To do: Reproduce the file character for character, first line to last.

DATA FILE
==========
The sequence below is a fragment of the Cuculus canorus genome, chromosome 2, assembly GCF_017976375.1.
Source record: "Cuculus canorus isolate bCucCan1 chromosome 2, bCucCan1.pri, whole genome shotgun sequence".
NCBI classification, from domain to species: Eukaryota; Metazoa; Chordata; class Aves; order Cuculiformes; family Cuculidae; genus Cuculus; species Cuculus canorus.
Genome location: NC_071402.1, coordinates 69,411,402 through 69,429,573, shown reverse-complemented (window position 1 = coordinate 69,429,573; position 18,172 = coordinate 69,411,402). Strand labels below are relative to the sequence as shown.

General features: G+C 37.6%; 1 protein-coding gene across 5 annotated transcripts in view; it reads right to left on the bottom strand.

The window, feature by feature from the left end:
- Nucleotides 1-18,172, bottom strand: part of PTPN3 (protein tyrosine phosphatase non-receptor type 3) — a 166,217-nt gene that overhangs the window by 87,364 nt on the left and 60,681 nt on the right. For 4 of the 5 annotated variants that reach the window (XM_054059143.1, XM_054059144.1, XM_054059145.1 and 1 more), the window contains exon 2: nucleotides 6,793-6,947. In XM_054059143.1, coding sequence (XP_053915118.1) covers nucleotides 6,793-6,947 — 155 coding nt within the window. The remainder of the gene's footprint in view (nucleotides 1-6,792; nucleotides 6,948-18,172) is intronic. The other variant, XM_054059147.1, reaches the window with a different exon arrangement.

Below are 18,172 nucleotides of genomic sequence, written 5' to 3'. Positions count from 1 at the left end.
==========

The sequence below is a fragment of the Cuculus canorus genome, chromosome 2, assembly GCF_017976375.1.
Source record: "Cuculus canorus isolate bCucCan1 chromosome 2, bCucCan1.pri, whole genome shotgun sequence".
NCBI classification, from domain to species: Eukaryota; Metazoa; Chordata; class Aves; order Cuculiformes; family Cuculidae; genus Cuculus; species Cuculus canorus.
Genome location: NC_071402.1, coordinates 69,411,402 through 69,429,573, shown reverse-complemented (window position 1 = coordinate 69,429,573; position 18,172 = coordinate 69,411,402). Strand labels below are relative to the sequence as shown.

General features: G+C 37.6%; 1 protein-coding gene across 5 annotated transcripts in view; it reads right to left on the bottom strand.

The window, feature by feature from the left end:
- Nucleotides 1-18,172, bottom strand: part of PTPN3 (protein tyrosine phosphatase non-receptor type 3) — a 166,217-nt gene that overhangs the window by 87,364 nt on the left and 60,681 nt on the right. For 4 of the 5 annotated variants that reach the window (XM_054059143.1, XM_054059144.1, XM_054059145.1 and 1 more), the window contains exon 2: nucleotides 6,793-6,947. In XM_054059143.1, coding sequence (XP_053915118.1) covers nucleotides 6,793-6,947 — 155 coding nt within the window. The remainder of the gene's footprint in view (nucleotides 1-6,792; nucleotides 6,948-18,172) is intronic. The other variant, XM_054059147.1, reaches the window with a different exon arrangement.

Below are 18,172 nucleotides of genomic sequence, written 5' to 3'. Positions count from 1 at the left end.